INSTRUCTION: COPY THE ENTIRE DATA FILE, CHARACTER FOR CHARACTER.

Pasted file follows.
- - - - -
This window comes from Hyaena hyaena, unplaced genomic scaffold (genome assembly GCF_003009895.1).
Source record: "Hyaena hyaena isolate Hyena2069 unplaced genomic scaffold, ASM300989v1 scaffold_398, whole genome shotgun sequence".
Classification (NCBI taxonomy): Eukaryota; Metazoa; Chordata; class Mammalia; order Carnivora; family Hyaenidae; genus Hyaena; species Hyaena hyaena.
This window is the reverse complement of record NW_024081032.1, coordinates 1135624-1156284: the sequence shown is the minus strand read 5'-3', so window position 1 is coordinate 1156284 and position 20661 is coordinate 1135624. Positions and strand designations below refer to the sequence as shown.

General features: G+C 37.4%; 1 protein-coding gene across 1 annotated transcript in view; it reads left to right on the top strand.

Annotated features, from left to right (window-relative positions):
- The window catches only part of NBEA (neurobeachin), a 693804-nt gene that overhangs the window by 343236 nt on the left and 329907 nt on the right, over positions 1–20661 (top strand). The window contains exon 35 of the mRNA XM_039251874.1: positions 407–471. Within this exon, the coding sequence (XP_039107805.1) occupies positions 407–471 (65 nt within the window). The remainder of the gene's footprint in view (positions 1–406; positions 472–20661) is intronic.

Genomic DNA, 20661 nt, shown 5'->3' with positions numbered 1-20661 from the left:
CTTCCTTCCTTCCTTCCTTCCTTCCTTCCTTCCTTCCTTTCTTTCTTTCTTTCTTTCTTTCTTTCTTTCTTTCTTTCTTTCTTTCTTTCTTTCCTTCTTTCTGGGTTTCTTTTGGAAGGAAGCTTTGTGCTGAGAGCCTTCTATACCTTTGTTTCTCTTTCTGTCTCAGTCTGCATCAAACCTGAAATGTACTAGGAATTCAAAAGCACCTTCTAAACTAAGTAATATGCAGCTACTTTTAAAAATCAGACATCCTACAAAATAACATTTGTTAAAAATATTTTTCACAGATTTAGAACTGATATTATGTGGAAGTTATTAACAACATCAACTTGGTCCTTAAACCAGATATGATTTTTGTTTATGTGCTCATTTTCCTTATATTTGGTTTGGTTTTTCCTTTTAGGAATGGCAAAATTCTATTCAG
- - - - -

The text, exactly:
This window comes from Hyaena hyaena, unplaced genomic scaffold (genome assembly GCF_003009895.1).
Source record: "Hyaena hyaena isolate Hyena2069 unplaced genomic scaffold, ASM300989v1 scaffold_398, whole genome shotgun sequence".
Classification (NCBI taxonomy): Eukaryota; Metazoa; Chordata; class Mammalia; order Carnivora; family Hyaenidae; genus Hyaena; species Hyaena hyaena.
This window is the reverse complement of record NW_024081032.1, coordinates 1135624-1156284: the sequence shown is the minus strand read 5'-3', so window position 1 is coordinate 1156284 and position 20661 is coordinate 1135624. Positions and strand designations below refer to the sequence as shown.

General features: G+C 37.4%; 1 protein-coding gene across 1 annotated transcript in view; it reads left to right on the top strand.

Annotated features, from left to right (window-relative positions):
- The window catches only part of NBEA (neurobeachin), a 693804-nt gene that overhangs the window by 343236 nt on the left and 329907 nt on the right, over positions 1–20661 (top strand). The window contains exon 35 of the mRNA XM_039251874.1: positions 407–471. Within this exon, the coding sequence (XP_039107805.1) occupies positions 407–471 (65 nt within the window). The remainder of the gene's footprint in view (positions 1–406; positions 472–20661) is intronic.

Genomic DNA, 20661 nt, shown 5'->3' with positions numbered 1-20661 from the left:
CTTCCTTCCTTCCTTCCTTCCTTCCTTCCTTCCTTCCTTTCTTTCTTTCTTTCTTTCTTTCTTTCTTTCTTTCTTTCTTTCTTTCTTTCTTTCCTTCTTTCTGGGTTTCTTTTGGAAGGAAGCTTTGTGCTGAGAGCCTTCTATACCTTTGTTTCTCTTTCTGTCTCAGTCTGCATCAAACCTGAAATGTACTAGGAATTCAAAAGCACCTTCTAAACTAAGTAATATGCAGCTACTTTTAAAAATCAGACATCCTACAAAATAACATTTGTTAAAAATATTTTTCACAGATTTAGAACTGATATTATGTGGAAGTTATTAACAACATCAACTTGGTCCTTAAACCAGATATGATTTTTGTTTATGTGCTCATTTTCCTTATATTTGGTTTGGTTTTTCCTTTTAGGAATGGCAAAATTCTATTCAG